Building on the previous success of the Aspire S7 and the Aspire S3, Acer announced updated versions with fourth generation Intel Core processors, improved battery life, and WiDi today at Computex. While these new Ultrabooks are updates of previous models, there are significant changes, especially for the Aspire S3, which gets a new look and features that are more like its popular S7 sibling.
We first reviewed the Aspire S3 in late 2011, when it was one of the first Ultrabooks on the market (and still running Windows 7). A lot has changed since then and Acer has kept up with the changes by adding a 1920 x 1080 IPS touchscreen display that boasts viewing angles of up to 170 degrees. If that’s not enough of a view for you, the hinge on the new Aspire S3-392 opens to 180 degrees, essentially allowing you to open the notebook till it’s completely flat. Acer also says the new dual-torqued hinge design is wobble-free for a better touchscreen experience.
One our favorite features of the original Aspire S3 was the inclusion of a discrete graphics card. It’s still a rarity in Ultrabooks, so we’re happy to see that Acer has included an Nvidia GeForce GT735M card on the refreshed model. In addition to the graphics card and the Intel Haswell processor, the Aspire S3 has an option for 1TB hard disk drive. While we haven’t heard details on the inclusion of a solid-state drive, it’s safe to assume that there will be a hybrid option just like there was on the previous model.
The changes to the Aspire S3 aren’t only on the inside; the whole laptop has been redesigned to echo many of the design cues of the Aspire S7. Made of aluminum, the lid is then sprayed with glossy white paint to give it a reflective quality. There’s even an ambient light-sensing backlit keyboard.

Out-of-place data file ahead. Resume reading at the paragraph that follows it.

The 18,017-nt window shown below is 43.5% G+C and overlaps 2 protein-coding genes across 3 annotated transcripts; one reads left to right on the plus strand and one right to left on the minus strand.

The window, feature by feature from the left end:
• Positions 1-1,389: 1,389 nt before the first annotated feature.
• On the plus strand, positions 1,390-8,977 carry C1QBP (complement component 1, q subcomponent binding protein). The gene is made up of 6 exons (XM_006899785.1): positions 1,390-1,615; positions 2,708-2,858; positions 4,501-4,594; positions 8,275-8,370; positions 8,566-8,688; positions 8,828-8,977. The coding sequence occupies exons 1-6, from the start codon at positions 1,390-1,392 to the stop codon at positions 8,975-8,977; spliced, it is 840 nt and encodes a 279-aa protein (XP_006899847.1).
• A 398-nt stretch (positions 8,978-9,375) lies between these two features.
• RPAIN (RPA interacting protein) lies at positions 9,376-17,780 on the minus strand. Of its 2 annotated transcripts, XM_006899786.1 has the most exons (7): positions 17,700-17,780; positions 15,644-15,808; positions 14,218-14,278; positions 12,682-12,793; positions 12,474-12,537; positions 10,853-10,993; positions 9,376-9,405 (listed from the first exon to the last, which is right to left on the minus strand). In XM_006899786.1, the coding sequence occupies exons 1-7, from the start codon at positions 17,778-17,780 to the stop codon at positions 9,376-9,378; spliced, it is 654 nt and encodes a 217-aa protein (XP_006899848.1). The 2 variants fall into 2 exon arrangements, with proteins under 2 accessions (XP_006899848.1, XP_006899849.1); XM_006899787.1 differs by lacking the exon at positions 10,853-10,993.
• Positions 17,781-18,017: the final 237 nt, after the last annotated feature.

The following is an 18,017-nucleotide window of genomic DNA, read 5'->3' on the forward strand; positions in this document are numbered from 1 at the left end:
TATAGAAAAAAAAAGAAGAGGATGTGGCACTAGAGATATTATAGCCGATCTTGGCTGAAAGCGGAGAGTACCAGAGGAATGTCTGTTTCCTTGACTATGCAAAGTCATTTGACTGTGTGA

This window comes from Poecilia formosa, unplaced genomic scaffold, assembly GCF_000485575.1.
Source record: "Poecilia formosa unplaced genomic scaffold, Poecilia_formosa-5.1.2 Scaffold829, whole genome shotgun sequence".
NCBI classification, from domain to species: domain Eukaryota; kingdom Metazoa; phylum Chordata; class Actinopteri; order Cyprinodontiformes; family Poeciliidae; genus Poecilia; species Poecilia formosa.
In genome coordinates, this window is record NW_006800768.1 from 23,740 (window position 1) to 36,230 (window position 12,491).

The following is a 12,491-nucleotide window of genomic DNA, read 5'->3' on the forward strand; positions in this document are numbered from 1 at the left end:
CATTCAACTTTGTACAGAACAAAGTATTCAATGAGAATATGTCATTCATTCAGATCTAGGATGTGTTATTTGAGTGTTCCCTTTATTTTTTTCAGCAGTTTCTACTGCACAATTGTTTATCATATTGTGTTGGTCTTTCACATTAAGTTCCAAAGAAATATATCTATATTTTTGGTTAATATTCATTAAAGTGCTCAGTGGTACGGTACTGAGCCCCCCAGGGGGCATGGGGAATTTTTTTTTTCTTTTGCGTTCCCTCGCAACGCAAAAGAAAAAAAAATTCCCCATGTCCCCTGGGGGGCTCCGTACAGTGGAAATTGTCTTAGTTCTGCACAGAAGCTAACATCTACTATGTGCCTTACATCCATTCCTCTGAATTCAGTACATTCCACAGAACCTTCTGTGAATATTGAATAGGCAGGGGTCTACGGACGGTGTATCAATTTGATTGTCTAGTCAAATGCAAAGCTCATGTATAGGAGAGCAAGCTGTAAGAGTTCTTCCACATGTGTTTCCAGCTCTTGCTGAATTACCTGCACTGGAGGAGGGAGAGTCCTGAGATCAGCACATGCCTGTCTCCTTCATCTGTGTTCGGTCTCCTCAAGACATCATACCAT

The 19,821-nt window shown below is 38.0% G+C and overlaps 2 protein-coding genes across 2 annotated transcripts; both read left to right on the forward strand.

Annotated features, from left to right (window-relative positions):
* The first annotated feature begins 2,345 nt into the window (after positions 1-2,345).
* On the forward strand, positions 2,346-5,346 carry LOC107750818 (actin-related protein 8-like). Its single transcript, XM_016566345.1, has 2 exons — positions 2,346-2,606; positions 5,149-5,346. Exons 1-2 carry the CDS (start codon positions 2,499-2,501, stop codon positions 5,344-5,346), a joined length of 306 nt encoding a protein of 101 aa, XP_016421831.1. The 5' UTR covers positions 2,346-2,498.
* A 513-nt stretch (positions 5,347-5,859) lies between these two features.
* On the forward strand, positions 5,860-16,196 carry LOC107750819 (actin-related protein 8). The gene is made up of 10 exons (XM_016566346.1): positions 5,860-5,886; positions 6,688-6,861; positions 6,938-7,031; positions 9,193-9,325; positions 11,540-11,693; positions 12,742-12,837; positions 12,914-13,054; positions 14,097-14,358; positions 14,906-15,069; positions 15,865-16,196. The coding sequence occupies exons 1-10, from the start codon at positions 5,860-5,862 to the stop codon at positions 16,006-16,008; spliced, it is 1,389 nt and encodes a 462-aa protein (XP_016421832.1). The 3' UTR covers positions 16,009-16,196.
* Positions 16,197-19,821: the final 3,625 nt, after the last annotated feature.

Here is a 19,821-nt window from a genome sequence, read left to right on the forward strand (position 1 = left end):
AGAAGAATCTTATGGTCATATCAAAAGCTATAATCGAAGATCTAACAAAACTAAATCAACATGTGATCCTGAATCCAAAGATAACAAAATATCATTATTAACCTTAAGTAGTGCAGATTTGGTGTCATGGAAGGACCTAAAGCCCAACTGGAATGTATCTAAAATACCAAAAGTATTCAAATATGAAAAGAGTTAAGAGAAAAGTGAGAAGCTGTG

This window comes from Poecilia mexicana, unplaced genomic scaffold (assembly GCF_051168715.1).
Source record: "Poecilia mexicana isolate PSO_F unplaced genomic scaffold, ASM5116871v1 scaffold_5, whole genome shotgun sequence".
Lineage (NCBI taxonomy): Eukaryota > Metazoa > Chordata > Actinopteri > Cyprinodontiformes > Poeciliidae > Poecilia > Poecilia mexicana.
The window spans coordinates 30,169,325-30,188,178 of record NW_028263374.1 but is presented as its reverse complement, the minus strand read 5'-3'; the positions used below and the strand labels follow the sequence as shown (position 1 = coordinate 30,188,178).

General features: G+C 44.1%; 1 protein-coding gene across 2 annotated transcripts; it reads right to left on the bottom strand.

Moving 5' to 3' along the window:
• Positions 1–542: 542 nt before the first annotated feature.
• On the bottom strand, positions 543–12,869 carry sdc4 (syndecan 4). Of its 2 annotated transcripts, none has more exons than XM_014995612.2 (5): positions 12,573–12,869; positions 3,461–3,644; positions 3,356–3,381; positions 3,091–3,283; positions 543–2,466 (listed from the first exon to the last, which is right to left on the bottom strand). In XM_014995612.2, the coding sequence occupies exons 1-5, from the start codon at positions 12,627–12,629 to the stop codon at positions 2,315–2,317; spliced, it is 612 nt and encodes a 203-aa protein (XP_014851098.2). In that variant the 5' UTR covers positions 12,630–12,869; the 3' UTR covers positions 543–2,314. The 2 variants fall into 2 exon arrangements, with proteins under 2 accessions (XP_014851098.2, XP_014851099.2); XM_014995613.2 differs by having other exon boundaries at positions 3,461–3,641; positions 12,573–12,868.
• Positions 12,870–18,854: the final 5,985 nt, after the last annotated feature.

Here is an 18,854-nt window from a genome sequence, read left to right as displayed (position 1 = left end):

As for the Aspire S7, Acer’s updated it with several new features including Intel’s Wireless Display technology (WiDi) that allows users to wirelessly transmit video from their laptop to their HDTV. Of course, the new Aspire S7-392 is packing Intel’s new Haswell processor paired with an SSD and promises up to 7 hours of battery life – a 33 percent increase from the last model. In our review of the previous Aspire S7, we found the battery life to be below average, so we hope the model will show a marked improvement in our tests. Another complaint we had was the noisiness of the laptop’s fan. Acer fixed that this time around with its second generation Acer TwinAir cooling fan that brings the noise down to 31 decibels.
Like the Aspire S3, the Aspire S7 features a full HD IPS touchscreen display mounted on a hinge that rotates 180 degrees. The screen orientation can change with a hotkey combination so that images may be easily shared with a group.
On the outside, the Aspire S7 maintains its sleek, MacBook Air-esque looks, cutting a slim profile at just 0.5 inches thin and weighing 2.8 pounds.
We don’t have an exact release date, but Acer tells us it’ll be sometime in Q3 of this year. Pricing hasn’t been announced yet, but we expect to find out more soon.